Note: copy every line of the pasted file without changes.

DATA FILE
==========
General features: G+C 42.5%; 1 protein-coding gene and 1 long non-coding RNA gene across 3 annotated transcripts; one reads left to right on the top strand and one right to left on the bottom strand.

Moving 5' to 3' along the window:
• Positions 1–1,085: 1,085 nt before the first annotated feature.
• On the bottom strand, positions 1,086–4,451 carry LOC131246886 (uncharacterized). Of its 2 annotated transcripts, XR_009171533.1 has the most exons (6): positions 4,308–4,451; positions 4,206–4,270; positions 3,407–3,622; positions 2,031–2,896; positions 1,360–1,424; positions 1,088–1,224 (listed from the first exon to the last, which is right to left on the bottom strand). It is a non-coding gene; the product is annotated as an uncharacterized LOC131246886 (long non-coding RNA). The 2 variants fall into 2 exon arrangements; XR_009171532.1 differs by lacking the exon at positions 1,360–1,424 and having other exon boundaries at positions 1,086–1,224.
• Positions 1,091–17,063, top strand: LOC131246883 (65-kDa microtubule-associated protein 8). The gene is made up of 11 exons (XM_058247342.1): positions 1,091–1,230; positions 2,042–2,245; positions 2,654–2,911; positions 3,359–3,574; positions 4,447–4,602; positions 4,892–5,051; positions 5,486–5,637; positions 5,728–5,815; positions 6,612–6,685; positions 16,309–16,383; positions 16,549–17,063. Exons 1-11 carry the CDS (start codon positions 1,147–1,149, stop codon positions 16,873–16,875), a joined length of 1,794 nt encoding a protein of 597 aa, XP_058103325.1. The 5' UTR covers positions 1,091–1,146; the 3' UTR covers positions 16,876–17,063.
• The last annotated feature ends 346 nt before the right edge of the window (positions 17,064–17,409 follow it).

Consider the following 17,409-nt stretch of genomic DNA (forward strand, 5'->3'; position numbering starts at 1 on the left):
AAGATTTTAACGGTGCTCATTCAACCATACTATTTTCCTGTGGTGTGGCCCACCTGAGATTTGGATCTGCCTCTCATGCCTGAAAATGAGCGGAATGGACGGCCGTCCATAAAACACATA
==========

General features: G+C 42.5%; 1 protein-coding gene and 1 long non-coding RNA gene across 3 annotated transcripts; one reads left to right on the top strand and one right to left on the bottom strand.

Moving 5' to 3' along the window:
• Positions 1–1,085: 1,085 nt before the first annotated feature.
• On the bottom strand, positions 1,086–4,451 carry LOC131246886 (uncharacterized). Of its 2 annotated transcripts, XR_009171533.1 has the most exons (6): positions 4,308–4,451; positions 4,206–4,270; positions 3,407–3,622; positions 2,031–2,896; positions 1,360–1,424; positions 1,088–1,224 (listed from the first exon to the last, which is right to left on the bottom strand). It is a non-coding gene; the product is annotated as an uncharacterized LOC131246886 (long non-coding RNA). The 2 variants fall into 2 exon arrangements; XR_009171532.1 differs by lacking the exon at positions 1,360–1,424 and having other exon boundaries at positions 1,086–1,224.
• Positions 1,091–17,063, top strand: LOC131246883 (65-kDa microtubule-associated protein 8). The gene is made up of 11 exons (XM_058247342.1): positions 1,091–1,230; positions 2,042–2,245; positions 2,654–2,911; positions 3,359–3,574; positions 4,447–4,602; positions 4,892–5,051; positions 5,486–5,637; positions 5,728–5,815; positions 6,612–6,685; positions 16,309–16,383; positions 16,549–17,063. Exons 1-11 carry the CDS (start codon positions 1,147–1,149, stop codon positions 16,873–16,875), a joined length of 1,794 nt encoding a protein of 597 aa, XP_058103325.1. The 5' UTR covers positions 1,091–1,146; the 3' UTR covers positions 16,876–17,063.
• The last annotated feature ends 346 nt before the right edge of the window (positions 17,064–17,409 follow it).

Consider the following 17,409-nt stretch of genomic DNA (forward strand, 5'->3'; position numbering starts at 1 on the left):
AAGATTTTAACGGTGCTCATTCAACCATACTATTTTCCTGTGGTGTGGCCCACCTGAGATTTGGATCTGCCTCTCATGCCTGAAAATGAGCGGAATGGACGGCCGTCCATAAAACACATA